By Show and Tell
By Bree Davies
By Bree Davies
By Cory Casciato
By Emilie Johnson
By Robin Edwards
By Bree Davis
By Josiah M. Hesse
The world these people inhabit is fraught with tension, fear and the terrible responsibility of top-secret work in a nuclear-missile silo. The power of the show lies in the cast's ability to conjure up frustrations and limitations that lie below the surface. The characters, after all, never actually say what they mean--and, unfortunately, neither does Reddin.
Erik Tieze is excellent as the red-cheeked, young Lieutenant Dean Swift, a recent transfer to a strategic air command base near Omaha. Swift and his wife, Julie (played with competent spite by Mia Todd), struggle to communicate. But she suffers from an inferiority complex and he from an excess of macho self-importance. Tieze carries off all the boyish bluster of a military type, but as the character starts to change, he creates a thousand nuances of fragility. His distress really strikes home as Swift questions his ability to "push the button" should the command come.
When Swift skulks off to meet Carol Gurney, his major's wife, at a sleazy hotel, the fact that he cannot, or will not, consummate the affair does not free him from his guilt. There's a pattern here, and we soon find out that adultery is not new to him. Still, something has changed--he may not understand it, but his conscience is bothering him. Sadly, his wife's rage when she finds out about the aborted rendezvous deafens her to his inarticulate cry.
But the greater grief belongs to Major Gurney when he learns of the affair. Gurney is too good for the Air Force and too good for his wife's petulant antics. Sensitive to beauty, a little nerdy, a little needy, he tries to make Carol happy, but the military system itself and life on the base baffles the couple's best efforts at connection. Stephen Sealy gives a choice performance as the Major; gazing soulfully off into space as he listens to Mozart, he is unaware of the turmoil around him. We realize he might have had a decent life if only he had chosen another line of work.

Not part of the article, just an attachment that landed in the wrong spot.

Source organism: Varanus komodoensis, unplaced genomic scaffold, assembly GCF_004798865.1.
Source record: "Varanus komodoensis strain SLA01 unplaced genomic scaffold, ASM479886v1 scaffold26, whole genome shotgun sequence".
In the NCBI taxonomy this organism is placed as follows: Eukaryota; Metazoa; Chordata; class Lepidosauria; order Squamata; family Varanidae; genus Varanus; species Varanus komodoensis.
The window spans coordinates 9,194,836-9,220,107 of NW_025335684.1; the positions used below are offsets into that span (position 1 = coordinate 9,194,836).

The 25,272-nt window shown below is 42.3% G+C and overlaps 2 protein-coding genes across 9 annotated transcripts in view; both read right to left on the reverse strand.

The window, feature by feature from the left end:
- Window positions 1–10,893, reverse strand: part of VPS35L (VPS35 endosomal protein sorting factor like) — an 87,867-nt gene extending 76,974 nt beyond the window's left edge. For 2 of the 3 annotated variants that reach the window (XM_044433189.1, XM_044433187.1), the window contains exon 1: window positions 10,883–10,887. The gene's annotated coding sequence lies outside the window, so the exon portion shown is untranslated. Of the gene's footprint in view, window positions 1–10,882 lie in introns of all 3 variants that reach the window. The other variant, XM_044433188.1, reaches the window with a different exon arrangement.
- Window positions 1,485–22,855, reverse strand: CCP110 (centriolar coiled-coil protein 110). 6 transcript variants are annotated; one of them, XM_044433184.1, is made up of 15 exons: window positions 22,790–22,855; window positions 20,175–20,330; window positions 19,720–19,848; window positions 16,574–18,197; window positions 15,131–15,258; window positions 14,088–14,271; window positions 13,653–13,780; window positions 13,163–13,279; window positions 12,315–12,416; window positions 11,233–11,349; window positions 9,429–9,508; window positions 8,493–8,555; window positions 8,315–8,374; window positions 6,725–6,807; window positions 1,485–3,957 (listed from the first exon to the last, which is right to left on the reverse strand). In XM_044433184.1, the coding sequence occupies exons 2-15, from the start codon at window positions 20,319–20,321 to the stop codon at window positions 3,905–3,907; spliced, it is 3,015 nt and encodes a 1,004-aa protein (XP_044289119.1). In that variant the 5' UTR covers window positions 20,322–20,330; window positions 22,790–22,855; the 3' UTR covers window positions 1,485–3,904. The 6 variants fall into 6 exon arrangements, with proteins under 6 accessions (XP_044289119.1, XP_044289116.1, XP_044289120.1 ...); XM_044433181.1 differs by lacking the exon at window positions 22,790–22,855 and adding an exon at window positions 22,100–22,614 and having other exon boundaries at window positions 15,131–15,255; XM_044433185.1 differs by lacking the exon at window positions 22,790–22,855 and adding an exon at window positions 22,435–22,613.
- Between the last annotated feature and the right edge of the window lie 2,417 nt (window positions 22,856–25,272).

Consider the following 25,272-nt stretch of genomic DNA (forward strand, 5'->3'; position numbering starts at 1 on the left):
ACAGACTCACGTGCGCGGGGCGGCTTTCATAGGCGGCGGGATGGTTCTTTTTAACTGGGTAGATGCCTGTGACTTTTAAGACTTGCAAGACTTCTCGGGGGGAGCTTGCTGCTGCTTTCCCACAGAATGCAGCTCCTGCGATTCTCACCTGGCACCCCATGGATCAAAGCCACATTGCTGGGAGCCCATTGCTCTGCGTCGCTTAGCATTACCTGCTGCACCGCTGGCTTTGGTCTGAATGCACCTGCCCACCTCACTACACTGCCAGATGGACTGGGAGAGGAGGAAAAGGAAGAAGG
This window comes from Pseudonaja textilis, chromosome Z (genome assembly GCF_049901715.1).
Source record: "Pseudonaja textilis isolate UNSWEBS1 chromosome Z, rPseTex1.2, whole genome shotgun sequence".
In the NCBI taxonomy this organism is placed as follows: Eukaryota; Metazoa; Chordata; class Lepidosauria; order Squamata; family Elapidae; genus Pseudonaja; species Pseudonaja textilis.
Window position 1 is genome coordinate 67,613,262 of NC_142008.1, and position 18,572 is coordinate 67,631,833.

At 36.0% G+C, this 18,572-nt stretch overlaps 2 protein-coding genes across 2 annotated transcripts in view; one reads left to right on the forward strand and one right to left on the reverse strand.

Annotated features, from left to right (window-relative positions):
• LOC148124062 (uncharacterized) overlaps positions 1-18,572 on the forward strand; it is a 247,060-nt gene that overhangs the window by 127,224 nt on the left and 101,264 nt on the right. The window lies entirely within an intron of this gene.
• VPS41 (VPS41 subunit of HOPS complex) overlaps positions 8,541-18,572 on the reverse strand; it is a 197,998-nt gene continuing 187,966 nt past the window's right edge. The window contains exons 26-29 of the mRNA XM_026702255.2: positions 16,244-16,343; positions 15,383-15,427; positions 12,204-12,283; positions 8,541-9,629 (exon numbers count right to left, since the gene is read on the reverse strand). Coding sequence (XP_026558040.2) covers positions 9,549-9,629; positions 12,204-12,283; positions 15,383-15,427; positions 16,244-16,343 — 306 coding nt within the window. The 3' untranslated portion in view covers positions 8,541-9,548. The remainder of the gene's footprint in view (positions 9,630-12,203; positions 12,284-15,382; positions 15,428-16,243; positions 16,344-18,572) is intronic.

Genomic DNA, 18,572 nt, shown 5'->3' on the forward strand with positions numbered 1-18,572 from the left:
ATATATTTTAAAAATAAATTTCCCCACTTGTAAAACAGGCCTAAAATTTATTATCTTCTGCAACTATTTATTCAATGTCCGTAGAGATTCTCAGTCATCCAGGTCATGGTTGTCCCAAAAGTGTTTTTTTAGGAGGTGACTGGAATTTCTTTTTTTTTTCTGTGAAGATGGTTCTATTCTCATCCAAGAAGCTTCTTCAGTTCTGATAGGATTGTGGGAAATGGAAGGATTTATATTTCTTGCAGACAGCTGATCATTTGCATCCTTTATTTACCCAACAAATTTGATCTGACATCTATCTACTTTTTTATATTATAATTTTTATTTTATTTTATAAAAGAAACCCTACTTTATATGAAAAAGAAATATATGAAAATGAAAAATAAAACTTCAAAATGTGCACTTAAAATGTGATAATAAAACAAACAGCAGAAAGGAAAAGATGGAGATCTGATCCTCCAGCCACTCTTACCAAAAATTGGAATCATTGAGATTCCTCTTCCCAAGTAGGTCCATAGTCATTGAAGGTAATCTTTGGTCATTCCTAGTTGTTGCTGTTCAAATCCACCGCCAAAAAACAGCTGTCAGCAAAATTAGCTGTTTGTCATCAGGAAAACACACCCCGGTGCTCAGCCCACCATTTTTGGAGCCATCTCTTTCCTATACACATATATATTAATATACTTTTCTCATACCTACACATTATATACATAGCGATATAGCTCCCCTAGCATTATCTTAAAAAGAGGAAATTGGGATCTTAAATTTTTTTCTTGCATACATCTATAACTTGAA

Philip Luna as the treacherous Lieutenant Fielding, Swift's partner at the bottom of the silo, creates a black pool of noxious feeling in which all the other characters drown. Luna makes Fielding light-minded, good-humored and utterly perfidious--an accomplished, creepy human trap for the unwary.
This is tough theater. But thought-provoking as it is, the show feels fragmented. Part of the problem is that many scenes are very short, and the set at the Loft Theatre is too cumbersome for the quick changes needed to keep the action flowing. Those long pauses in the dark as the center wall is wheeled laboriously around are tedious in the extreme, and since the play is already rife with examples of the tediousness of military life, audience patience is tried too far.
But the real problem is that the playwright assumes that we understand why military life is so deadening. Reddin reveals so little about the military mindset that the audience must take it on faith that he's right about its repressive nature. The world he creates is indeed circumscribed, drab and spiritless--but that might just as easily describe corporate life or even the atmosphere on a university campus.
Military life is depressing, adultery is bad for marriage, and the sensitive soul needs something besides a steady dose of humiliation--it's all substantial raw material for a great drama. Nebraska misses greatness because Reddin hasn't cared enough for his characters to give them a glimmer of self-knowledge. They are all victims of their own biological destinies (there are several references to Darwin), and there is no escape for any of them--nor for us, until we leave the theater.